Friday, January 21, 2011

Fotolia Cuts Contributor's Commission

Like IStockPhotoFotolia will be cutting contributor's commission by about 20% next week. To be frank, I feel that contributor's are being bullied and no longer a precious to stock agencies. There are too many contributors. And when supply is more than demand, stock agency will take the opportunity to exploit the contributor's effort for their own benefits. This is wrong, but it is a reality.

According to Fotolia, the increment for their own royalty is a must to expand their marketing coverage to country like China. If what they speak is the truth, then I must say this is for everyone's good. I do not mind if Fotolia will take my 20% royalty to market more. Afterall, without marketing, a business will not work. It is OK to get a little less on the royalty if they are able to increase the volume of downloads.

But how true is the above statement? My 20% commissions may not be fully gone into development and marketing. 15% of my cut may go into the upper management's salary so that they can go for a vacation on a cruise to see Alaskan's melting ice. We are the minority. We work hard, but we don't get our share back, and we are not able to see the truth. There is no transparency in this.

The only solution for all these problem is to have a revolution. Is like how Google suddenly takeover the search industry, and how Apple iPhone change the communication devices. We love Google and Apple more and more each days, and that has never happen in microstock industry. I wish that one day, a revolution will come and takeover the whole industry to a new height where it will benefit everyone (contributors, the agency, and buyers). Adobe should create a microstock site. But they don't have Steve Job or Bill Gates.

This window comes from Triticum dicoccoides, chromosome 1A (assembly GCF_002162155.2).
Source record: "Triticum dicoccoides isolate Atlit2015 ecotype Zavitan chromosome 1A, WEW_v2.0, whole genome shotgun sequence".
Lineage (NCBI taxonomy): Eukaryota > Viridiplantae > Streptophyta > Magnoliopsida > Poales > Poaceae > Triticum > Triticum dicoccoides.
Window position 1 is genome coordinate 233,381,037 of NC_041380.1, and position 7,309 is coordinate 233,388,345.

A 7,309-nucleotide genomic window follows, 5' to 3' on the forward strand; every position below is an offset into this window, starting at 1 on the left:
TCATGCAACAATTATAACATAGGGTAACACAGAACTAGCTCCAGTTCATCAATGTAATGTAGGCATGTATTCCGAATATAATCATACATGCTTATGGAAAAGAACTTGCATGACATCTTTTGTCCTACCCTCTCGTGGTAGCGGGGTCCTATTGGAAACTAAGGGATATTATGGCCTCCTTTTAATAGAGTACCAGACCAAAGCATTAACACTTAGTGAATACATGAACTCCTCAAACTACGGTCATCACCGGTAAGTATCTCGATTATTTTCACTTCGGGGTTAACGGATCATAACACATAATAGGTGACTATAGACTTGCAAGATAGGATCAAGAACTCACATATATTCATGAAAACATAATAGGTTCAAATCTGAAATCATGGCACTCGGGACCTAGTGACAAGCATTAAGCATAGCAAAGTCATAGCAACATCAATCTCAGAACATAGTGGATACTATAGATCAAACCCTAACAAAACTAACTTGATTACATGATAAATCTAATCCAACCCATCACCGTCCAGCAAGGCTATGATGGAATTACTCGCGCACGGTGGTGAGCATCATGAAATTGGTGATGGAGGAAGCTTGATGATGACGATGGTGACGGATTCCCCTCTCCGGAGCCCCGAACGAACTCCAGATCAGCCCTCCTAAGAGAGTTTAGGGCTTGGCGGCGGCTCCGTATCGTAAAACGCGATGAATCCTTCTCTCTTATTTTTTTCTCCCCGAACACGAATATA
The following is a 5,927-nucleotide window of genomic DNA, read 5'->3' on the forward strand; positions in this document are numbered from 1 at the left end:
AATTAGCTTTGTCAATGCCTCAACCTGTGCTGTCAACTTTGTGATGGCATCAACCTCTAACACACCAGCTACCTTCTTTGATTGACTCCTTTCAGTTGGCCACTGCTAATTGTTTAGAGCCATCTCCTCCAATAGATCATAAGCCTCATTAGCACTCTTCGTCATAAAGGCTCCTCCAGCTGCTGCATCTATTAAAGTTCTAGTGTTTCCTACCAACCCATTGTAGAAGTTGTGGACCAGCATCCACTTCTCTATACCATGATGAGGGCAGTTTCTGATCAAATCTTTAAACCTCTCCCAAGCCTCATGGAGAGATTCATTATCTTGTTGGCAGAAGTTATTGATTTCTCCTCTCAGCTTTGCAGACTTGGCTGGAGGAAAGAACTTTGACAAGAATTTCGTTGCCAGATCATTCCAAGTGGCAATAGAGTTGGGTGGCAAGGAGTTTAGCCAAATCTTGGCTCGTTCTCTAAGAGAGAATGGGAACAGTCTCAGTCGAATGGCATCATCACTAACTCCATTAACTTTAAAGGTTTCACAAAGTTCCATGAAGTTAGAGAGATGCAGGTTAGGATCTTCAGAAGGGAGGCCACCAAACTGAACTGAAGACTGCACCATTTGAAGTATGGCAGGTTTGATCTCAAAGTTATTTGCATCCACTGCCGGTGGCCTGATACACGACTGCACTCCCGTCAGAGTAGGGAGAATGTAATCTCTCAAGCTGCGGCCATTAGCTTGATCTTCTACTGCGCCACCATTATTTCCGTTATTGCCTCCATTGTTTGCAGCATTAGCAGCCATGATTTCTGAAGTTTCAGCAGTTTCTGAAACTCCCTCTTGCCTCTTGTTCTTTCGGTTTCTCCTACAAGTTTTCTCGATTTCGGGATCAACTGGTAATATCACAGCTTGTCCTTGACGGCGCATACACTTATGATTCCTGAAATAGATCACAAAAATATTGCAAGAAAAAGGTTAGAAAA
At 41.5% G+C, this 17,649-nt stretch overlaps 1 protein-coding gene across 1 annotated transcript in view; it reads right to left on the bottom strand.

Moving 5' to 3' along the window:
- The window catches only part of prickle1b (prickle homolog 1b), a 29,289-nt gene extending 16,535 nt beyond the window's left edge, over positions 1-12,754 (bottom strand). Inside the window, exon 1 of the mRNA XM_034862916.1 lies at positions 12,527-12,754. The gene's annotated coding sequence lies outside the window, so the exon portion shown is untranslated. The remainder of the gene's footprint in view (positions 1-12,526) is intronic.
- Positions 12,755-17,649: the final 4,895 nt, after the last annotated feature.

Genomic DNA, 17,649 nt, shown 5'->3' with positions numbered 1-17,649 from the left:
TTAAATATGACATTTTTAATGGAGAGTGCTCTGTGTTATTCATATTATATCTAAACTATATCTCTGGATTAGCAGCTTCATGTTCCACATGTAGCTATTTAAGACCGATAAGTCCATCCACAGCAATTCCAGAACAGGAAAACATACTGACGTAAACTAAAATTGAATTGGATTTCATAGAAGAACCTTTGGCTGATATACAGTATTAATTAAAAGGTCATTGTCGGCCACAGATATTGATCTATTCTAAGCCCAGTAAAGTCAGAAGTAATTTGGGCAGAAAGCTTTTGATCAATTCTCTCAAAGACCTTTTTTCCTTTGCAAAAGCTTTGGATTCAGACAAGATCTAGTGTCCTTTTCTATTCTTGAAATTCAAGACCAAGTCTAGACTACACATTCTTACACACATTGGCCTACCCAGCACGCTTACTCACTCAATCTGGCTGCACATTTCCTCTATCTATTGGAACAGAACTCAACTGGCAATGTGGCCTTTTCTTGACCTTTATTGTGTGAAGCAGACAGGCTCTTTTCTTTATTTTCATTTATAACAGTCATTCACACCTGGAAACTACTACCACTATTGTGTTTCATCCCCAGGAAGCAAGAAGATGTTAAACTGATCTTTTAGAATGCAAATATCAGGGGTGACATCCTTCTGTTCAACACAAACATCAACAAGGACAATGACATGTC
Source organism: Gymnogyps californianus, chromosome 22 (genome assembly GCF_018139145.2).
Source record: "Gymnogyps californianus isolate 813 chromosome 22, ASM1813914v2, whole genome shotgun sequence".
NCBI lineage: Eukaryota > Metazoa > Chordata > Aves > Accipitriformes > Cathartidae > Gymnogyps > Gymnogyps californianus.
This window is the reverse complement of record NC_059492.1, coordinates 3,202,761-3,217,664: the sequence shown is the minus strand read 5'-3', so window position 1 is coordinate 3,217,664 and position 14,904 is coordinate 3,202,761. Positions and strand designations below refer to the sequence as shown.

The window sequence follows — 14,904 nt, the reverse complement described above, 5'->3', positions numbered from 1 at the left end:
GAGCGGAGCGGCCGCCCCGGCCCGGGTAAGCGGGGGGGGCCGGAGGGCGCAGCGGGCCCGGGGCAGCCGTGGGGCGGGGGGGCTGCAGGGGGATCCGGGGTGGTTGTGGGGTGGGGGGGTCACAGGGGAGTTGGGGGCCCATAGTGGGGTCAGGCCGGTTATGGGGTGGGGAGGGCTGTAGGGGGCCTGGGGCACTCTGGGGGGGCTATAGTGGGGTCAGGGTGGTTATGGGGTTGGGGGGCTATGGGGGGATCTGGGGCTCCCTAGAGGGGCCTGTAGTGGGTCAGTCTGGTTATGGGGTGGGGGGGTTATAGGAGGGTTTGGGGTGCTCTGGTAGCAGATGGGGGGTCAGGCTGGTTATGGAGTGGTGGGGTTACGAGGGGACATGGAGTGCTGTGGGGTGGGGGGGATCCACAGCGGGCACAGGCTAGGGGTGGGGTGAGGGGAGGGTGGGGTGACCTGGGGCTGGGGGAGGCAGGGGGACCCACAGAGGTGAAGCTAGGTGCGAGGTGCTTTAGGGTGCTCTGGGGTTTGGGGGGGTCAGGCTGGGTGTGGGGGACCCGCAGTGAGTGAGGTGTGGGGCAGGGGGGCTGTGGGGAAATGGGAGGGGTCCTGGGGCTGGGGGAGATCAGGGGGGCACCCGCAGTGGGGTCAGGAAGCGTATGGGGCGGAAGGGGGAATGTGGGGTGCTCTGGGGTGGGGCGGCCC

Revolution must come. Now the only savior is Shutterstock. If it offers exclusivity, I will definitely join them. I believe 90% of the independent contributors will join Shutterstock if it offers exclusivity and increase the pricing. Shutterstock earning is about 30-100 times more than other agencies. With move like this, competitors such as Fotolia and Dreamstime will really go down.


  1. Agree about Shutterstock exclusivity. I think it's something that every SS contributor expects.
    But I don't quite understand your Adobe fascination. What do you expect them to do? And how it would be different from all other stock agencies?

  2. Adobe is huge. They have the money. They can really do this if they are keen to do it.

    I think there are still a lot of potential buyers that have yet to buy anything at all. And buyers are one of the most vital point to make this industry a success.

    Imagine Adobe's users are being informed through their softwares (Illustrator/Photoshop) that they can buy vectors/photos online for their works, how many more buyers will be attracted to this?

    Apart from that, they can attract all Illustrator and Photoshop artists too to contribute to their database.

    This is a sure win for Adobe. And like I said in my previous post, if Adobe cannot do it, no one else can.